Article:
Sophisticated and Professional Investors – What are they?

The Corporations Act 2001 (Cth) (“The Act”) in s708(8) states that an offer of shares does not need a disclosure statement if the investor is a sophisticated investor. The Corporations Regulations 2001 (“The Regs”), Reg 6D.2.03 goes on to advise that a sophisticated investor is one with assets of $2.5m, gross income of $250,000 and a statement from an accountant attesting that the investor had said income for the previous two financial years.

A professional investor is defined by s 9 of The Act, and must satisfy on of the following provisions:

  • The person is a financial services licensee; or
  • The person is a body regulated by APRA; or
  • The person is a body registered under the Financial Corporations Act 1974; or
  • The person is a trustee within the meaning of the Superannuation Industry (Supervision) Act 1993 and fund, trust or scheme has assets of at least $10m; or
  • The person controls at least $10m is assets; or
  • The person is a listed entity; or
  • The person is an exempt public authority; or
  • The person is a body corporate that:
  • Carries on a business of investment in financial products; or
  • Invests fund received (directly or indirectly) following an offer or invitation to the public; or
  • Is a foreign entity, either established or incorporated in Australia and is covered by one of the preceding items.

Disclosure Statements

Further to the above, under s708(10)(b) of the Act, the holder of a Financial Services Licence can offer securities without the need for disclosure statement, if they are satisfied on reasonable grounds that the person to whom the offer is being made to has previous experience in investing, that is, they are either a sophisticated or professional investor. To do this the Licensee must look at:

  • The merits of the offer; and
  • The value of the security; and
  • The risks involved; and
  • Their own information needs; and
  • The adequacy of the information given by the person making the offer; and
  • The licensee gives the person either before or at the time of the offer a written statement listing the reasons for being satisfied as to matters 1 – 5; and
  • The person to whom the offer is made either before or at the time the offer is made, signs a written acknowledgement that the licensee has not provided a disclosure statement.

This was confirmed by Barrett J in Australian Securities and Investment Commission v Elm Financial Services Pty Ltd & Anor [2005] NSWSC 1065 (“Elm”), per [10],

“The requirement that the licensee be “satisfied on reasonable grounds” as to the matters stated in s708(10)(b) is one that must be approached with diligence and care. The licensee has a statutory duty to make inquiry about all matters relevant to the opinion it must form and then, of course, to consider whether, in the factual circumstances, there exist the reasonable grounds for it to be satisfied as to the matters stated.”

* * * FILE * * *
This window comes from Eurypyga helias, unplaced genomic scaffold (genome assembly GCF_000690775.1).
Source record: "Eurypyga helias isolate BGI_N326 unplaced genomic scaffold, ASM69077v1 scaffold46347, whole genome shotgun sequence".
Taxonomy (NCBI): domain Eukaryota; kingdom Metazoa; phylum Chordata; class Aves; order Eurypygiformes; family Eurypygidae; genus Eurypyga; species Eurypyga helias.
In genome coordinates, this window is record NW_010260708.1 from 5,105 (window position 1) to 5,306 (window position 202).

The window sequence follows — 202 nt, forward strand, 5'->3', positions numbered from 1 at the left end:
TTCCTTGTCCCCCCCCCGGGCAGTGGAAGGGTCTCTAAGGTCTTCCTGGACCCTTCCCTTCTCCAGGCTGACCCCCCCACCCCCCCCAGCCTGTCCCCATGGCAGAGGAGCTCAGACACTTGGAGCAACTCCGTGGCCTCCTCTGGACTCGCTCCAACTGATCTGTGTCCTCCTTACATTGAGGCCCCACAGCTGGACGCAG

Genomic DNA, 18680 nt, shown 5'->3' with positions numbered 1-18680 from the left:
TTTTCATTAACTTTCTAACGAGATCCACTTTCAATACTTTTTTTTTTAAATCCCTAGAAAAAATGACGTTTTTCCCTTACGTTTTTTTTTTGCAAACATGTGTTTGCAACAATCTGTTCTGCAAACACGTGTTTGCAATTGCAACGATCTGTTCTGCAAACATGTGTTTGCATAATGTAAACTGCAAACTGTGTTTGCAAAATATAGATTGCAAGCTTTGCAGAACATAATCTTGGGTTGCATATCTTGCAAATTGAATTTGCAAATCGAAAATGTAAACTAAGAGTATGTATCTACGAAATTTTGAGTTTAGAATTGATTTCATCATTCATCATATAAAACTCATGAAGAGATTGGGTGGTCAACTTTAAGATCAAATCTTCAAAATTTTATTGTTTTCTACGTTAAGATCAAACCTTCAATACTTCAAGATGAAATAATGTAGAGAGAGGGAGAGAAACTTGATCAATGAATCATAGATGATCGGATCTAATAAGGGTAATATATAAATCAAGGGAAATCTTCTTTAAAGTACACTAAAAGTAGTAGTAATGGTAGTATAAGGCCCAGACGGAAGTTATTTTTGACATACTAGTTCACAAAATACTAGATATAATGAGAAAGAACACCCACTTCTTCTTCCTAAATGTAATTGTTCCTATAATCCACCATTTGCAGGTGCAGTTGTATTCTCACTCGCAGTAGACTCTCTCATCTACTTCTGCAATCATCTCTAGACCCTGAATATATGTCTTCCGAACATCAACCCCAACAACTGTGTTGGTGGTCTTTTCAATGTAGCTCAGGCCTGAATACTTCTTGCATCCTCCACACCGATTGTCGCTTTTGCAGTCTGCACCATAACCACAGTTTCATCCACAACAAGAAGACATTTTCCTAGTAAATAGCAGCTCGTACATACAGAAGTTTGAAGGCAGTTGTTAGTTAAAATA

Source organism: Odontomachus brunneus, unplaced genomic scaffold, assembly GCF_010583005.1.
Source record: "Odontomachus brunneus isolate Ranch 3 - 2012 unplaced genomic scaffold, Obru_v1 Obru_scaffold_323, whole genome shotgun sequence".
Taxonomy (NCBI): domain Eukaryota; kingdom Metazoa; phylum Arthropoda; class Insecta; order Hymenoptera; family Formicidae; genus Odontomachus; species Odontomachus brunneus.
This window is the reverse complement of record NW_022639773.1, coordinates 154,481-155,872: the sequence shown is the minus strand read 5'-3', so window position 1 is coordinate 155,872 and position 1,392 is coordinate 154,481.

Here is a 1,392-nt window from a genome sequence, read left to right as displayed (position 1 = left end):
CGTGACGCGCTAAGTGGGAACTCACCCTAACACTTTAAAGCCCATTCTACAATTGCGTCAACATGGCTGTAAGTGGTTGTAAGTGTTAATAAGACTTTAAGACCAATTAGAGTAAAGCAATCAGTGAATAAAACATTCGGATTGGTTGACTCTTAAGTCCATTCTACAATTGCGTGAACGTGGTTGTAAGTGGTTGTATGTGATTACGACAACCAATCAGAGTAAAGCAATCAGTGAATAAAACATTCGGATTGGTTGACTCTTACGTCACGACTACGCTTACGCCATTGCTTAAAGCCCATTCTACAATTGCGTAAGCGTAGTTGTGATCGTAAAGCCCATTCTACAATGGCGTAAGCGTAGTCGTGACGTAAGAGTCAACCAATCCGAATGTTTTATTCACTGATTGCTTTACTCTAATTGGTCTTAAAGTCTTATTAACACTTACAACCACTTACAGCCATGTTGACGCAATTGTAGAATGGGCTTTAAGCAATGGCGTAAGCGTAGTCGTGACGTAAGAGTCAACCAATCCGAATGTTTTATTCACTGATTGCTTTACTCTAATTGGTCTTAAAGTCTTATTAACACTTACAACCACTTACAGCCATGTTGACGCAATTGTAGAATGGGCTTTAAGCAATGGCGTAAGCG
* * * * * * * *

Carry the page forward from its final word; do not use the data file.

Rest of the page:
Failure by the licensee to be satisfied on reasonable grounds and provide reasons for determining those grounds may result in the Financial Services Licensee being in breach of s180(1)[1] of the Act.

The Elm case affirms that the onus is on the financial services license holders to make sure that the investor is either sophisticated or professional investor. This was stated by Barrett J at para 8:

“He (Director of Elm Financial, Mr Terracini), therefore carried a particular responsibility to take reasonable steps to ensure that those affairs were conducted in accordance with the law and in an honest way.”

This was further upheld in ASIC v Maxwell & Anors [2006] NSWSC 1052 by Brereton J at [50]:

The licensee’s satisfaction on reasonable grounds of the matter referred to in s708(10)(b) is a condition of the availability of the exemption, and requires that the licensee sufficiently investigate the experience of the investor to form the relevant opinion.

The burden to show that the investor was sophisticated or professional, either before, or at the time of the offer was made lies with the Financial Services License holder and accordingly it is important to ensure your legal documents are well drafted and you have policies and procedures in place so you are not in breach of your obligations.

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This article is not legal advice and should not be relied upon as legal advice. All articles found on this website are intended to provide informative information, nevertheless, in many instances legislation and case law has been simplified and/or paraphrased. If you would like personal legal advice based on your current circumstances, you should contact MurdockCheng Legal Practice for a free consultation.

[1] Corporations Act 2001 (Cth) s180(1) – Failure to exercise their powers and discharge their duties with the degree of care and diligence that a reasonable person would exercise.